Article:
Whether veterans themselves, family members of veterans or just those who wanted to show respect to our men and women in uniform, people in Regina showed up by the hundreds to the cenotaph in Victoria Park Wednesday morning for a Remembrance Day service.
Members of the army, navy, air force and police all marched throughout the park as bagpipes rang out. As the Last Post was played and then a moment of silence was held, many people in attendance used the service to reflect back on what it means to be Canadian, and the sacrifices that had to be made to make the country what it is today.
Wearing his shiny service medals for having been overseas on United Nations peacekeeping missions in Cyprus and the Middle East, Roy Greyeyes showed up to the park for the ceremony.
“To pay tribute and remembrance to the veterans and friends of mine who I served with overseas and abroad,” he explained.
“I come from a strong, traditional military family. We’ve had members in the service from the First, Second, Korean and Vietnam War, and present day of course.”
Serving the country is also in the blood of Navy Lieutenant Elizabeth Engel. She’s a member of the primary reserve as a cadet instructor, serving as the commanding officer of 43 Royal Canadian Sea Cadet Corps Impregnable.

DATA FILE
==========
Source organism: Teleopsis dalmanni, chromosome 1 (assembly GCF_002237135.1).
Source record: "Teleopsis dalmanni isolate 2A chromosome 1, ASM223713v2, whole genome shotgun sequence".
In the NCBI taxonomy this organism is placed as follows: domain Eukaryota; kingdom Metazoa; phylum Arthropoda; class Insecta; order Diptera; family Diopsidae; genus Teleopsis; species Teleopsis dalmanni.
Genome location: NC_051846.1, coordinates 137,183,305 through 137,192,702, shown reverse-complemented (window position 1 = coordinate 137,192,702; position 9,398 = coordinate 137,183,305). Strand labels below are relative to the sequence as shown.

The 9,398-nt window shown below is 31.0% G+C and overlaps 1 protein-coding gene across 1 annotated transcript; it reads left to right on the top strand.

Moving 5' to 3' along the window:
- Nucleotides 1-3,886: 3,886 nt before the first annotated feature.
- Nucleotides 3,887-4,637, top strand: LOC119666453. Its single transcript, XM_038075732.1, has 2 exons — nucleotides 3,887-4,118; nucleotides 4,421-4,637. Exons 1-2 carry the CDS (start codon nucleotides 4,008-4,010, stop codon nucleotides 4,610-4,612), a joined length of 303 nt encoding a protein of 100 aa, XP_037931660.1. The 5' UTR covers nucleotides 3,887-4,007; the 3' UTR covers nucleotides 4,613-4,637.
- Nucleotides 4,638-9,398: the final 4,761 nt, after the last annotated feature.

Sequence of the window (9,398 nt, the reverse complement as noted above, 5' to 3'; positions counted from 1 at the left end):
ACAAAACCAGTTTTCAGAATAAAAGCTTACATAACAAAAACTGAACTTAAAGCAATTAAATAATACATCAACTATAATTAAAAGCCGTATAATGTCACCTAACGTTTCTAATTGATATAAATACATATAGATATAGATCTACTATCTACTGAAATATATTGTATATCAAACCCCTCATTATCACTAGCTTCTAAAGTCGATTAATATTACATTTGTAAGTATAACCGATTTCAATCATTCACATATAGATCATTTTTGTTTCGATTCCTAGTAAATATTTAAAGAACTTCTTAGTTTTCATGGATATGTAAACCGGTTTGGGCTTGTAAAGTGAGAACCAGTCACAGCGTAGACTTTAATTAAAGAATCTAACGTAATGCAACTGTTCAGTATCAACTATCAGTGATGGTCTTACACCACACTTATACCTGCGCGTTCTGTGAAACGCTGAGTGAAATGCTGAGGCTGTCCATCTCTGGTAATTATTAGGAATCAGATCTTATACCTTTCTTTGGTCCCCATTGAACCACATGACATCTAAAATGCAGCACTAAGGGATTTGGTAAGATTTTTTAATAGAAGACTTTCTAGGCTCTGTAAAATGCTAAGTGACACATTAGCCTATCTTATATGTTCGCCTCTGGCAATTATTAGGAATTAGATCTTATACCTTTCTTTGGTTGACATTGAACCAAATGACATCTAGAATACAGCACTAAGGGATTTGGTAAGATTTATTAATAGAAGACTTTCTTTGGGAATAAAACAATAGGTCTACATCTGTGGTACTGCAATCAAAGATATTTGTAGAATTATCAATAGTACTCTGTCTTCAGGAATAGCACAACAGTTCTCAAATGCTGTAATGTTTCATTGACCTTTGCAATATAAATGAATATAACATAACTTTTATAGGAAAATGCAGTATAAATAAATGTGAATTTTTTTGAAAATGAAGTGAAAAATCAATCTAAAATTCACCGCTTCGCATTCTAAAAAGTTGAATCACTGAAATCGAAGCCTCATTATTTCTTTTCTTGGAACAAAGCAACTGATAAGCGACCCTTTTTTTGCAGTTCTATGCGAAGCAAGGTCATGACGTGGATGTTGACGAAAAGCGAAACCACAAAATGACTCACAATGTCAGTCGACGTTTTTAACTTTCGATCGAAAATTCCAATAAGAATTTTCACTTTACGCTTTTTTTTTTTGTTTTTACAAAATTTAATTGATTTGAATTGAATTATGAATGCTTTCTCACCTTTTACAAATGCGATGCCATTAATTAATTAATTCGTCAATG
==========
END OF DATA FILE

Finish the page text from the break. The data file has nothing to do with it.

“I have four grandparents who are all veterans, all served World War II. [They’re] all deceased since then but this day is very special to me because I pay remembrance to them and the sacrifices that they made so that we could live a better life,” she said.
Not only does Engel use the day to reflect, she also uses it to reinforce to youth what it means to wear a uniform. She advocates for having more women join the Canadian Armed Forces.
“I think it’s very empowering when I see a lot more females and we are seeing a few more females join.”
As wreaths were laid around the cenotaph and the ceremony ended, the public was then invited to post poppies and other personal items to the cenotaph.
One man posted a picture of his late father, along with tobacco, on the war memorial. He then stood back, removed his hat and wiped tears from his eyes.
“It’s really for the memory of all,” he explained.
He said his father served in the Second World War and despite having teary eyes, he insisted he tries to think of the positive things his father accomplished.
“It’s a happy day. It’s a joyous day.”
Along with the ceremony in Victoria Park, the public also had the chance to pay tribute at a service held inside at the Brandt Centre.